The Indiana Department of Correction’s failure to provide inmates with recommended hepatitis C treatment violates their constitutional protections against cruel and unusual punishment, a federal judge ruled Thursday in a groundbreaking order.
Chief Judge Jane Magnus-Stinson in the Southern District of Indiana granted summary judgment to a class of Indiana prisoners who sued the DOC over its policies regarding treatment of inmates infected with the hepatitis C virus. The suit alleges DOC is more concerned about saving money than providing potentially life-saving treatment.
“The Court concludes that the undisputed evidence in this case establishes that Plaintiffs’ need for medical treatment is toward the high end of the range (of medical need), and Defendants’ deliberate refusal to provide that treatment constitutes a violation of the Eighth Amendment,” Magnus-Stinson wrote in the conclusion of a 44-page order.
Magnus-Stinson ordered the parties to develop a schedule for the remedy phase of the case. A DOC spokesman said the department was reviewing the order and had no immediate comment.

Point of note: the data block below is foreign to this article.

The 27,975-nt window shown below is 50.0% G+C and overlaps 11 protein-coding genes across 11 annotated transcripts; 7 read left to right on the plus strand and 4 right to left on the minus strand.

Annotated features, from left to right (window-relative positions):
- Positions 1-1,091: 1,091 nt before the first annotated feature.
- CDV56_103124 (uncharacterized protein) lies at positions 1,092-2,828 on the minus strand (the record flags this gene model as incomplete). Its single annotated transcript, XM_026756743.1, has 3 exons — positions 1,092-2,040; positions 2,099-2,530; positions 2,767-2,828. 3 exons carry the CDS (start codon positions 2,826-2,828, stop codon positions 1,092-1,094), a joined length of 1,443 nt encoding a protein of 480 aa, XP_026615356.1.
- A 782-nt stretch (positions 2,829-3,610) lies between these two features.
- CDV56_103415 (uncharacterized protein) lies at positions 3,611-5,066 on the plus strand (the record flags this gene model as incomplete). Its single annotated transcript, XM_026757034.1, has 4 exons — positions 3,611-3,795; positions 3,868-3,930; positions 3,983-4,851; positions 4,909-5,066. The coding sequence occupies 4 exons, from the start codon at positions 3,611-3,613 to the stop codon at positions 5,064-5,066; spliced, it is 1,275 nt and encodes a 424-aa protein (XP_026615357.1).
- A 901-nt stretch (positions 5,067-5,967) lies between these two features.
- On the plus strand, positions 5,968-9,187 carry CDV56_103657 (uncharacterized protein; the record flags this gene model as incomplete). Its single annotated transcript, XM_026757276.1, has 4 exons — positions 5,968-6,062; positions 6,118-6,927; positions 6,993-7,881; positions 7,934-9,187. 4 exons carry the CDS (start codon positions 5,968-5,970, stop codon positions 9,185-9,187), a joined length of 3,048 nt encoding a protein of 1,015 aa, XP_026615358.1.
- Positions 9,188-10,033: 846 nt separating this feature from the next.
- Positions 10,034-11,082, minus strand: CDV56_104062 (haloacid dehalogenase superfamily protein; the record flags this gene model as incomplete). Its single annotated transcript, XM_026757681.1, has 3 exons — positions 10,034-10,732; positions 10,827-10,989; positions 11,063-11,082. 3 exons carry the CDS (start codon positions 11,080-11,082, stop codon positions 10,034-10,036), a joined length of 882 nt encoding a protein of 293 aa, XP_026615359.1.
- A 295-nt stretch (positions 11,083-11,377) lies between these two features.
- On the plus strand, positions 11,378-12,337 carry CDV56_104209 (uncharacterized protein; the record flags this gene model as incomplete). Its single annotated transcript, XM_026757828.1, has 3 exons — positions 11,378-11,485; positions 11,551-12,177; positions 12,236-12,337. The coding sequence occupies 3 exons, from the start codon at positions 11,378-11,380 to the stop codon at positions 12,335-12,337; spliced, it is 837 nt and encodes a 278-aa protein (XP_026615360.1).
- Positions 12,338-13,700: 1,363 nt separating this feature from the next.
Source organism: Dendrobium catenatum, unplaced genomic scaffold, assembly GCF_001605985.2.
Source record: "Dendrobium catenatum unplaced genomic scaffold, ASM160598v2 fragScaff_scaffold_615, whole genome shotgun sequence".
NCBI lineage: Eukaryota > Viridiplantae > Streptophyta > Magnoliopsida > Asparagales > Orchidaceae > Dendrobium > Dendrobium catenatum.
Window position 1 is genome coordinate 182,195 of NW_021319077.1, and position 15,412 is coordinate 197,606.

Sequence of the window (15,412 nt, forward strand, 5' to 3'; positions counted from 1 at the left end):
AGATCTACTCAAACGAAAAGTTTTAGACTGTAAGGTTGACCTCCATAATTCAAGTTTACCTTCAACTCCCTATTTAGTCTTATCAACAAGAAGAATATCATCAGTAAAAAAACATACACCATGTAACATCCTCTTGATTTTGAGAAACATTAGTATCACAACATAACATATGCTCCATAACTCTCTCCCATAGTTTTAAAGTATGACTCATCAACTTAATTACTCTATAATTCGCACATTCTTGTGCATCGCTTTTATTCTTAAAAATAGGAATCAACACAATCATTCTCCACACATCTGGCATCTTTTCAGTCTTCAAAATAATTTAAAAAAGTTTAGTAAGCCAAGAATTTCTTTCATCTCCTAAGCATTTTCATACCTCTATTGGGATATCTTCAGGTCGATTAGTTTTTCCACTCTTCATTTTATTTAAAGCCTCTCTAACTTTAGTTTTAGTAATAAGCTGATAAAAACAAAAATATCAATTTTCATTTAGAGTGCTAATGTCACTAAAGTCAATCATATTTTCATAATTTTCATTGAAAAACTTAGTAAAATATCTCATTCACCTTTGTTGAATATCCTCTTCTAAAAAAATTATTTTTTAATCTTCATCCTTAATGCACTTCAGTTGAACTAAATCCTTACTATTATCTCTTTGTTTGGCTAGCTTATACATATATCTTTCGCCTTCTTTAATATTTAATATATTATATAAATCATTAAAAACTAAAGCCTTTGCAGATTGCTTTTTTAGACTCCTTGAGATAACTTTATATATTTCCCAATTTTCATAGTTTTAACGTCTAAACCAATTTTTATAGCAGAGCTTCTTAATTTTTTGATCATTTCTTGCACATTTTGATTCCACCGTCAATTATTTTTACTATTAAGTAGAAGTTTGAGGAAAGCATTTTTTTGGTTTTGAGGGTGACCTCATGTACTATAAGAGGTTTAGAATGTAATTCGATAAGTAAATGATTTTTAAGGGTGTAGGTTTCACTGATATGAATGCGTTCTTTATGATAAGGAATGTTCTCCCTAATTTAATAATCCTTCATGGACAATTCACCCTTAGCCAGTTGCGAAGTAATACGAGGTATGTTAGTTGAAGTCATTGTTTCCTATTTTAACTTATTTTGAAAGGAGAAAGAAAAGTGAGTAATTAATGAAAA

Indianapolis attorney Mark W. Sniderman and Indiana University Robert H. McKinney School of Law professor Robert A. Katz represent the DOC plaintiffs. “We are reviewing the court’s order carefully. Our clients hope to have access to this life-saving treatment soon,” they said in a statement.
The ruling could explode the amount Indiana spends to treat thousands of inmates with HCV, but the treatment also could cure the disease for those behind bars.
The DOC says in court records it wants to limit medication costs to treat HCV to $1.5 million per year. However, the cost of recommended treatment with revolutionary direct-acting antiviral medication is $25,000 per inmate, according to the order. With 3,476 inmates HCV-positive and subject to the order, the cost of treatment equates to $86.9 million.
However, Magnus-Stinson wrote, unless treatment with DAAs is contraindicated, there is no rational justification for not treating inmates with HCV with the medications, which can cure the disease in a few weeks.
Magnus-Stinson’s order also modified the class in this case to include “all current and future prisoners in IDOC custody who have been diagnosed, or will be diagnosed, with chronic HCV, and for whom treatment with DAA medication is not medically contraindicated
The case is Michael Ray Stafford, et al. v. Robert E. Carter, Jr., et al., 1:17-cv-00289.